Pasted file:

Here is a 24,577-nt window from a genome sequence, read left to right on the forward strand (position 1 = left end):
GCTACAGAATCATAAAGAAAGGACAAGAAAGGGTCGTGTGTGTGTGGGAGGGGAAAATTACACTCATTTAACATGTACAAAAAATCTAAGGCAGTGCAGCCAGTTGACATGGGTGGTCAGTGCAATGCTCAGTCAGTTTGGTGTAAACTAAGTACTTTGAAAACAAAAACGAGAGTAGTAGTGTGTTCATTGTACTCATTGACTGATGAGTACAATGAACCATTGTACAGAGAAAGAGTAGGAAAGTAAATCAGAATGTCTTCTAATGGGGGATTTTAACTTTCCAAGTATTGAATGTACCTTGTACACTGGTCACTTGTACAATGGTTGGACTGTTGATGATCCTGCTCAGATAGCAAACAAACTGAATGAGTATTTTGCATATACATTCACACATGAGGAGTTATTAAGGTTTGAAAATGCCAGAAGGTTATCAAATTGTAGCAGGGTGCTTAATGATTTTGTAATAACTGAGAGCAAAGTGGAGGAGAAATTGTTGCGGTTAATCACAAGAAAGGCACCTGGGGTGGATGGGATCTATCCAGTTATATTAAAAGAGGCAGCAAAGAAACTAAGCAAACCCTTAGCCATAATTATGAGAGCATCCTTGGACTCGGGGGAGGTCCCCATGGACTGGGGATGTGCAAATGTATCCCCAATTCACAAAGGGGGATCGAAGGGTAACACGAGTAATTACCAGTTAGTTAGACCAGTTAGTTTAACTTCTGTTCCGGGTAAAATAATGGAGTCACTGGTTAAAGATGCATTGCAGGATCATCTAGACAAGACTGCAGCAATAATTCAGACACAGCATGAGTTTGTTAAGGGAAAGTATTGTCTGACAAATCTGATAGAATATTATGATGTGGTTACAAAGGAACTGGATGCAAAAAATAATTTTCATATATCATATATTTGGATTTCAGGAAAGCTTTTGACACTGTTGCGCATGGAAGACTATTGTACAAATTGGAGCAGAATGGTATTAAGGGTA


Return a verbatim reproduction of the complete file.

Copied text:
Here is a 24,577-nt window from a genome sequence, read left to right on the forward strand (position 1 = left end):
GCTACAGAATCATAAAGAAAGGACAAGAAAGGGTCGTGTGTGTGTGGGAGGGGAAAATTACACTCATTTAACATGTACAAAAAATCTAAGGCAGTGCAGCCAGTTGACATGGGTGGTCAGTGCAATGCTCAGTCAGTTTGGTGTAAACTAAGTACTTTGAAAACAAAAACGAGAGTAGTAGTGTGTTCATTGTACTCATTGACTGATGAGTACAATGAACCATTGTACAGAGAAAGAGTAGGAAAGTAAATCAGAATGTCTTCTAATGGGGGATTTTAACTTTCCAAGTATTGAATGTACCTTGTACACTGGTCACTTGTACAATGGTTGGACTGTTGATGATCCTGCTCAGATAGCAAACAAACTGAATGAGTATTTTGCATATACATTCACACATGAGGAGTTATTAAGGTTTGAAAATGCCAGAAGGTTATCAAATTGTAGCAGGGTGCTTAATGATTTTGTAATAACTGAGAGCAAAGTGGAGGAGAAATTGTTGCGGTTAATCACAAGAAAGGCACCTGGGGTGGATGGGATCTATCCAGTTATATTAAAAGAGGCAGCAAAGAAACTAAGCAAACCCTTAGCCATAATTATGAGAGCATCCTTGGACTCGGGGGAGGTCCCCATGGACTGGGGATGTGCAAATGTATCCCCAATTCACAAAGGGGGATCGAAGGGTAACACGAGTAATTACCAGTTAGTTAGACCAGTTAGTTTAACTTCTGTTCCGGGTAAAATAATGGAGTCACTGGTTAAAGATGCATTGCAGGATCATCTAGACAAGACTGCAGCAATAATTCAGACACAGCATGAGTTTGTTAAGGGAAAGTATTGTCTGACAAATCTGATAGAATATTATGATGTGGTTACAAAGGAACTGGATGCAAAAAATAATTTTCATATATCATATATTTGGATTTCAGGAAAGCTTTTGACACTGTTGCGCATGGAAGACTATTGTACAAATTGGAGCAGAATGGTATTAAGGGTA